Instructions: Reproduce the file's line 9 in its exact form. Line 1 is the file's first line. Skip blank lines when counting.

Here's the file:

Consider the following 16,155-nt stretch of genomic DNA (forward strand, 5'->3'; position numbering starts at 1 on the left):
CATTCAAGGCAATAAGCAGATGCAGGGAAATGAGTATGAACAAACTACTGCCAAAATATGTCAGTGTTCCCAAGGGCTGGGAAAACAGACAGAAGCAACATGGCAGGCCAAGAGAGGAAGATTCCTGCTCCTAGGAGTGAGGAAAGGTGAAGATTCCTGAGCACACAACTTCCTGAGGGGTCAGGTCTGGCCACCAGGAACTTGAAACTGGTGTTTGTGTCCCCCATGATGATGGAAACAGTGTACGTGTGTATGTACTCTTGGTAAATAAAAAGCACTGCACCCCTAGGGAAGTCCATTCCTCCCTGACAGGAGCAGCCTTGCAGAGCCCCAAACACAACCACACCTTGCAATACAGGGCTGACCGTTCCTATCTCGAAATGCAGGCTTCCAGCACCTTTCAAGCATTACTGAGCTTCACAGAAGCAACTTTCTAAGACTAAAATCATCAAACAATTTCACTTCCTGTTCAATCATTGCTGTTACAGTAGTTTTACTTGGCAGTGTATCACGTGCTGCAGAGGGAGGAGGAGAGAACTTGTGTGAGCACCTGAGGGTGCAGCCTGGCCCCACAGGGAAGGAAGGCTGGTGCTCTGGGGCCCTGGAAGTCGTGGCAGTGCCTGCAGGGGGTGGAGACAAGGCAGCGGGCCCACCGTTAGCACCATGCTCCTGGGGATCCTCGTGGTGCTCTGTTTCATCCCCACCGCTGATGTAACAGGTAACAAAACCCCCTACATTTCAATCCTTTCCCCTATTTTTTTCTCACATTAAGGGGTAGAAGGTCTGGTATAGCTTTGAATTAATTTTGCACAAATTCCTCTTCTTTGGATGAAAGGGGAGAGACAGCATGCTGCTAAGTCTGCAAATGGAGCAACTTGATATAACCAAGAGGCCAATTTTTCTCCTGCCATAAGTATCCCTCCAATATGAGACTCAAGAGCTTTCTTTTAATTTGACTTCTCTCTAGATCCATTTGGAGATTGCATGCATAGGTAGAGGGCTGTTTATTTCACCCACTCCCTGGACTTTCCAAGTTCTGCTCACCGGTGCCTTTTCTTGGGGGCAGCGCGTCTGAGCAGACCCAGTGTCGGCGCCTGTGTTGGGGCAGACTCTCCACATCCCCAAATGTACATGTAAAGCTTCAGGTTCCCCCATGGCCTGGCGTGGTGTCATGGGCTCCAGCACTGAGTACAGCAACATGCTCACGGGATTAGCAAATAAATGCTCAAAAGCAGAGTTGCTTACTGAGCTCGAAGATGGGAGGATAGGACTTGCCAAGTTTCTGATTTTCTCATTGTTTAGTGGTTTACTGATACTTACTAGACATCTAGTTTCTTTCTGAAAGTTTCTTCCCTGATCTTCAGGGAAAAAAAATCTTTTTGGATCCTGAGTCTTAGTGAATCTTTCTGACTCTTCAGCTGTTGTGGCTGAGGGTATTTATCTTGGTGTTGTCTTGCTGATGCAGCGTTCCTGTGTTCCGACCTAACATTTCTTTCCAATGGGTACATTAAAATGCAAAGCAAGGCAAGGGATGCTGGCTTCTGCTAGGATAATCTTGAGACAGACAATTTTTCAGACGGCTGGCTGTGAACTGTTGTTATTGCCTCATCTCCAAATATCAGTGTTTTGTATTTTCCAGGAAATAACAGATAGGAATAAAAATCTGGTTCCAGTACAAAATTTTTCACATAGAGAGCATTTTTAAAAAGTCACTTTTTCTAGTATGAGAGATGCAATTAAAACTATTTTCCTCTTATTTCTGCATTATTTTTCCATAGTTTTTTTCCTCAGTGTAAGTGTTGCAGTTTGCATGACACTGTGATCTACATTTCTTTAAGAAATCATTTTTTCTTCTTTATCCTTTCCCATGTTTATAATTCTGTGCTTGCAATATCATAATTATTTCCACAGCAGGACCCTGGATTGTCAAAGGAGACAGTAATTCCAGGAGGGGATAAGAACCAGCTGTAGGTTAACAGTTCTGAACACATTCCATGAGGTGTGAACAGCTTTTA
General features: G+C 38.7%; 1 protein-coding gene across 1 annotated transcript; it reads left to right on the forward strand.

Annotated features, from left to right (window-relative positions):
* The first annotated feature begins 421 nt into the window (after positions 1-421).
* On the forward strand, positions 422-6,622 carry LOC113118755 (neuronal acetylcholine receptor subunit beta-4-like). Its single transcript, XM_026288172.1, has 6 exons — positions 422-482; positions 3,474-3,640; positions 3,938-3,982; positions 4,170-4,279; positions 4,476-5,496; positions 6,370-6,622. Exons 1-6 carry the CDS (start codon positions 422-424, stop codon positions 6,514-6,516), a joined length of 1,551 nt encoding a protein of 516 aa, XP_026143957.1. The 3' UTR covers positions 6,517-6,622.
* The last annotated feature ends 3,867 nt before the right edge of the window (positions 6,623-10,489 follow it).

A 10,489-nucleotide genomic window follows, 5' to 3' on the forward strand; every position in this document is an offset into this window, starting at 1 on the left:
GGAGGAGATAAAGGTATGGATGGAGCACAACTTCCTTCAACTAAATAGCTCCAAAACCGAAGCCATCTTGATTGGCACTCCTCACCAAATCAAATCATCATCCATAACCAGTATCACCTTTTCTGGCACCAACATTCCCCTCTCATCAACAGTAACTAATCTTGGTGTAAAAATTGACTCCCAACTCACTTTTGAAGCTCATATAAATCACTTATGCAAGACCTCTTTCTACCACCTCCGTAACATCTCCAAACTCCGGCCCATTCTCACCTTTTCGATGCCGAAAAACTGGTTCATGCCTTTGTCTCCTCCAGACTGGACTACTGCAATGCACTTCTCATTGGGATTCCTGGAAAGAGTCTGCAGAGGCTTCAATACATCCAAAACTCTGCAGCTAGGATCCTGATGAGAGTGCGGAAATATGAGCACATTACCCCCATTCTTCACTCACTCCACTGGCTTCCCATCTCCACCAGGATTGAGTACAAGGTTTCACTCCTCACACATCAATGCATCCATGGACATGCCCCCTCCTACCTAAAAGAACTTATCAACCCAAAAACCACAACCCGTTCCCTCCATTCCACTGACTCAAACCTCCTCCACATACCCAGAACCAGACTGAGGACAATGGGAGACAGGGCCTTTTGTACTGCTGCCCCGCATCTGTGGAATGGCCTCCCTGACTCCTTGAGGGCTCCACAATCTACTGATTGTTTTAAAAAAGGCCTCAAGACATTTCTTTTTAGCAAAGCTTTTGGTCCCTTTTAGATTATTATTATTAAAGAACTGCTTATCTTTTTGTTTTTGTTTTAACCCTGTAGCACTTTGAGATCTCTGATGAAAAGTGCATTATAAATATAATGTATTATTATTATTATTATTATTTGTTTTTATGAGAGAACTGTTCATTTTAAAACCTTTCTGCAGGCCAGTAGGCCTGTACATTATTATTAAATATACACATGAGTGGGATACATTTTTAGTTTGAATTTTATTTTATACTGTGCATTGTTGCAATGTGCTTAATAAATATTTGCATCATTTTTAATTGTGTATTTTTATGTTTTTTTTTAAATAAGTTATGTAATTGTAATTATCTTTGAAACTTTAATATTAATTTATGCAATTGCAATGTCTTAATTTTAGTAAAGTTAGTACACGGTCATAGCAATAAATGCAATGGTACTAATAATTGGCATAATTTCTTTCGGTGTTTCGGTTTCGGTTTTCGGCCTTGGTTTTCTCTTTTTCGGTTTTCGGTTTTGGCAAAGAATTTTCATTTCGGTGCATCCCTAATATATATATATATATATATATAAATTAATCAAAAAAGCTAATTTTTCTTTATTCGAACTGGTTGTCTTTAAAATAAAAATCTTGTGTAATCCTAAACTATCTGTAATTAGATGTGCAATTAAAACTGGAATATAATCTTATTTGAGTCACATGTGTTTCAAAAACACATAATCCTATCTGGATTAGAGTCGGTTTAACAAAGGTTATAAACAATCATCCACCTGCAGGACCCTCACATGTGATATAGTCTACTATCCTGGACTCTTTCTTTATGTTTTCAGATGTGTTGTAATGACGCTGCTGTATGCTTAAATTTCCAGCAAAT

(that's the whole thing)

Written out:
GGAGGAGATAAAGGTATGGATGGAGCACAACTTCCTTCAACTAAATAGCTCCAAAACCGAAGCCATCTTGATTGGCACTCCTCACCAAATCAAATCATCATCCATAACCAGTATCACCTTTTCTGGCACCAACATTCCCCTCTCATCAACAGTAACTAATCTTGGTGTAAAAATTGACTCCCAACTCACTTTTGAAGCTCATATAAATCACTTATGCAAGACCTCTTTCTACCACCTCCGTAACATCTCCAAACTCCGGCCCATTCTCACCTTTTCGATGCCGAAAAACTGGTTCATGCCTTTGTCTCCTCCAGACTGGACTACTGCAATGCACTTCTCATTGGGATTCCTGGAAAGAGTCTGCAGAGGCTTCAATACATCCAAAACTCTGCAGCTAGGATCCTGATGAGAGTGCGGAAATATGAGCACATTACCCCCATTCTTCACTCACTCCACTGGCTTCCCATCTCCACCAGGATTGAGTACAAGGTTTCACTCCTCACACATCAATGCATCCATGGACATGCCCCCTCCTACCTAAAAGAACTTATCAACCCAAAAACCACAACCCGTTCCCTCCATTCCACTGACTCAAACCTCCTCCACATACCCAGAACCAGACTGAGGACAATGGGAGACAGGGCCTTTTGTACTGCTGCCCCGCATCTGTGGAATGGCCTCCCTGACTCCTTGAGGGCTCCACAATCTACTGATTGTTTTAAAAAAGGCCTCAAGACATTTCTTTTTAGCAAAGCTTTTGGTCCCTTTTAGATTATTATTATTAAAGAACTGCTTATCTTTTTGTTTTTGTTTTAACCCTGTAGCACTTTGAGATCTCTGATGAAAAGTGCATTATAAATATAATGTATTATTATTATTATTATTATTTGTTTTTATGAGAGAACTGTTCATTTTAAAACCTTTCTGCAGGCCAGTAGGCCTGTACATTATTATTAAATATACACATGAGTGGGATACATTTTTAGTTTGAATTTTATTTTATACTGTGCATTGTTGCAATGTGCTTAATAAATATTTGCATCATTTTTAATTGTGTATTTTTATGTTTTTTTTTAAATAAGTTATGTAATTGTAATTATCTTTGAAACTTTAATATTAATTTATGCAATTGCAATGTCTTAATTTTAGTAAAGTTAGTACACGGTCATAGCAATAAATGCAATGGTACTAATAATTGGCATAATTTCTTTCGGTGTTTCGGTTTCGGTTTTCGGCCTTGGTTTTCTCTTTTTCGGTTTTCGGTTTTGGCAAAGAATTTTCATTTCGGTGCATCCCTAATATATATATATATATATATATAAATTAATCAAAAAAGCTAATTTTTCTTTATTCGAACTGGTTGTCTTTAAAATAAAAATCTTGTGTAATCCTAAACTATCTGTAATTAGATGTGCAATTAAAACTGGAATATAATCTTATTTGAGTCACATGTGTTTCAAAAACACATAATCCTATCTGGATTAGAGTCGGTTTAACAAAGGTTATAAACAATCATCCACCTGCAGGACCCTCACATGTGATATAGTCTACTATCCTGGACTCTTTCTTTATGTTTTCAGATGTGTTGTAATGACGCTGCTGTATGCTTAAATTTCCAGCAAAT